However, to therefore go to the conclusion you draw is not called for. Vedic knowledge, just to take one example, was being maintained, but its reach was socially limited (or, very limited). As another example: Very, very few Indians know this but there have been *organized* systems of awarding titles like "paramahans" and "jagadguru" etc. These systems have propagated in an unbroken manner throughout history, under all rulers---local or foreign. Whether good or not, these systems have always been there. Even today, many people from Kashi, Haridwar, the various Maths established by Adi Shankaraacharya, (or even place of pilgrimage like Nasik) would be able to attest to this fact. A lot of continuity has been there. Why, even in the worst of the Mughal times, you will find very direct evidence of "guru-shishya" tradition holding on, not just in music but also in Ayurveda, religious rituals, even philosophical debates. Modern Indians habitually say that we Indians aren't good keepers of document. What the hell? Some of the Brahmin families have their family history well recorded for centuries (going into 14th c. and earlier). Even non-Brahmin families have their family and title records that go back centuries.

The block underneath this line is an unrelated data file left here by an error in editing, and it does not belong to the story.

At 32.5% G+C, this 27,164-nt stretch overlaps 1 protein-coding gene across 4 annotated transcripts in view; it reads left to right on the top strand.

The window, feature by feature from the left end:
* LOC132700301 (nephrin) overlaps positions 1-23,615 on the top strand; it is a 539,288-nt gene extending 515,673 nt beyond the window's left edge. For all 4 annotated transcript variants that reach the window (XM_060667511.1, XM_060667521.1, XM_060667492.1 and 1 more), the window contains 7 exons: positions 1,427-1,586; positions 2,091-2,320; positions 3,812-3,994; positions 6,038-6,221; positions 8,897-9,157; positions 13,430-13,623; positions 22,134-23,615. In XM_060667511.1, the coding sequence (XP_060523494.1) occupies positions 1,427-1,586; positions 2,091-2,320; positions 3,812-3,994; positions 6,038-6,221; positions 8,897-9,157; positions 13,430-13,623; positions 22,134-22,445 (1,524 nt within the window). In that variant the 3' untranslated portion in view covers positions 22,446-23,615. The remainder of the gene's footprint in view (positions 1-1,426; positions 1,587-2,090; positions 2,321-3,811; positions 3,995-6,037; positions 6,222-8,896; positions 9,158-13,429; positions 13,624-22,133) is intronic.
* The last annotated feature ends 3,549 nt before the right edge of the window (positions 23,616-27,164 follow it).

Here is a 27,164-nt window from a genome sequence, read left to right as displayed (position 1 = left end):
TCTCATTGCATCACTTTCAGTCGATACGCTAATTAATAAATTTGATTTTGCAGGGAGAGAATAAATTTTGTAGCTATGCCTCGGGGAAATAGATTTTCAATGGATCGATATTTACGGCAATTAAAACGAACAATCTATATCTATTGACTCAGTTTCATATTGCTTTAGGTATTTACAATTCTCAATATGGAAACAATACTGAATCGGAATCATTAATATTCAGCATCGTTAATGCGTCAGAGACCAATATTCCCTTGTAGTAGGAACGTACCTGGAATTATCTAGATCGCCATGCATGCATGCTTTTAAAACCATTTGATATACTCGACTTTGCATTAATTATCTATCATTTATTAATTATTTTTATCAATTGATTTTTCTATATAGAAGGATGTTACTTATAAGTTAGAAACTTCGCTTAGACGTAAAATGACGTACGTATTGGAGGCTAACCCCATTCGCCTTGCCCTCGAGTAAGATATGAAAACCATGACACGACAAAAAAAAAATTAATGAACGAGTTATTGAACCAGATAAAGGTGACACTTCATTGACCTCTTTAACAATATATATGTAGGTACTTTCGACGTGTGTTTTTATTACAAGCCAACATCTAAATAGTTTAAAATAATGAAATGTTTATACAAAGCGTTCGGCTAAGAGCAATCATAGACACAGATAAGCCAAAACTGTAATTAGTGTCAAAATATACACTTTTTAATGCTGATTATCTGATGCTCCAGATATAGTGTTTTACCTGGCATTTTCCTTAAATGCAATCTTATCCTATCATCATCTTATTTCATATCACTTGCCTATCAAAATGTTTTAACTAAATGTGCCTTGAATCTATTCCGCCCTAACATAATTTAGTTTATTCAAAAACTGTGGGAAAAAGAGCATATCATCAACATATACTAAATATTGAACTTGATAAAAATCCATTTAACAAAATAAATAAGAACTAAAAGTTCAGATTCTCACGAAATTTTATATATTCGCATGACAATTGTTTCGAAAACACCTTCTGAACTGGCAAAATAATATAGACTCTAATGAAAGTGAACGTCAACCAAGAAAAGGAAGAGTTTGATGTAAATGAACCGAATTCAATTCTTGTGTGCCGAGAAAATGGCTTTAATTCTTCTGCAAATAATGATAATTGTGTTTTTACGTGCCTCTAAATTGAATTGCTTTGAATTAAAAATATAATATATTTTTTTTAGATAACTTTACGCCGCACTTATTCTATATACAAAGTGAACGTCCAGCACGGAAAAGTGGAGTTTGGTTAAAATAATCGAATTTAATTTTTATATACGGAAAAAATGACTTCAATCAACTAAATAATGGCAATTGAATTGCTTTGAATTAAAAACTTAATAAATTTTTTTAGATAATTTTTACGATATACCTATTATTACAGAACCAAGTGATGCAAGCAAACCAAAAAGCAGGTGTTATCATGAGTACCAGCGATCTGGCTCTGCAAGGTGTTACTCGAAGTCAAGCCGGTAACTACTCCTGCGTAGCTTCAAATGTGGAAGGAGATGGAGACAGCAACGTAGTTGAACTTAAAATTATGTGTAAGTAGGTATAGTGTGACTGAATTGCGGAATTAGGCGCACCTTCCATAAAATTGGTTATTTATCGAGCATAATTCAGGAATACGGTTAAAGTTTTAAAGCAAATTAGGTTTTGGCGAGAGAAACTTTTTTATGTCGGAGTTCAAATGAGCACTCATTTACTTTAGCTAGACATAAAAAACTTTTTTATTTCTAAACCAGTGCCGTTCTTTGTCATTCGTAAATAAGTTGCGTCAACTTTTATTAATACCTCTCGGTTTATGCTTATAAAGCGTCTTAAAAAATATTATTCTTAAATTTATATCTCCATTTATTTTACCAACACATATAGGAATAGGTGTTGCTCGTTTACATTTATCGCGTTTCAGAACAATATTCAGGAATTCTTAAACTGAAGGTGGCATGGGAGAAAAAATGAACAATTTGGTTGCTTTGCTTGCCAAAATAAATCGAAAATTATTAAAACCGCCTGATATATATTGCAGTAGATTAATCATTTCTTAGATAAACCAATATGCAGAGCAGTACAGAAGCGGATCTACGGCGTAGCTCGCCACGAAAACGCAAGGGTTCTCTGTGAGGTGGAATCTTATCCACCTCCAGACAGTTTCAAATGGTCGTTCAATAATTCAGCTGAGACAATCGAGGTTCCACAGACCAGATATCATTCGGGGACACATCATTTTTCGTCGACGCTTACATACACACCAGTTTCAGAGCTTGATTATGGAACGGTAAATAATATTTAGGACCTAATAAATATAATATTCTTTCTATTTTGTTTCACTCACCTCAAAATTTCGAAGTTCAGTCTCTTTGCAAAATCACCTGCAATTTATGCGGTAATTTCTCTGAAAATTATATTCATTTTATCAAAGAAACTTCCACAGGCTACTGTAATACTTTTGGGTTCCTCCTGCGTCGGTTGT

It's a complex topic. And, at least to my mind, mostly meaningless. The world has changed a lot, and today, you can download all of the Vedas and most of their prominent translations within a matter of hours, for free. The "trouble" is, very few people study it. But then, how many people in the UK/USA bother to read Acquinas or St. Augustine first hand? Have bothered to do so in the 18th, 19th and 20th centuries? Another point. Intellectual content, by itself, is dry. Too dry. You are more likely to learn more about Indian heritage by staying in small villages/taluka places for a long time (not just a few days of a vacation, but years, at least months), talking to *ordinary* spiritual practitioners among them, than by reading Vedas or taking selfies over the entire route from Alandi to Pandharpur. (Curiously, none travels on foot for the return journey. Just check out people's FB pages!)

Alright. Enough of a rant.

Anoop Verma said...

@Ajit, As usual it is good to have your prespective. I will make just one point -- it is not at all unusual for the people of any geographical area to forget their past history. Even the Europeans have unearthed the details of their history through lot of historical research into old texts, archeological sites, fossil records, etc. The same is the case in India. The ancient Indian texts had not been read, analyzed, and interpreted for several centuries when the British arrived. The British and German scholars started the process of collecting and reading the ancient texts. Once they translated the texts into European languages, there was revival of interest in HIndu philosophy in Europe and India -- as a result of this Hindu nationalism was born.

Ajit R. Jadhav said...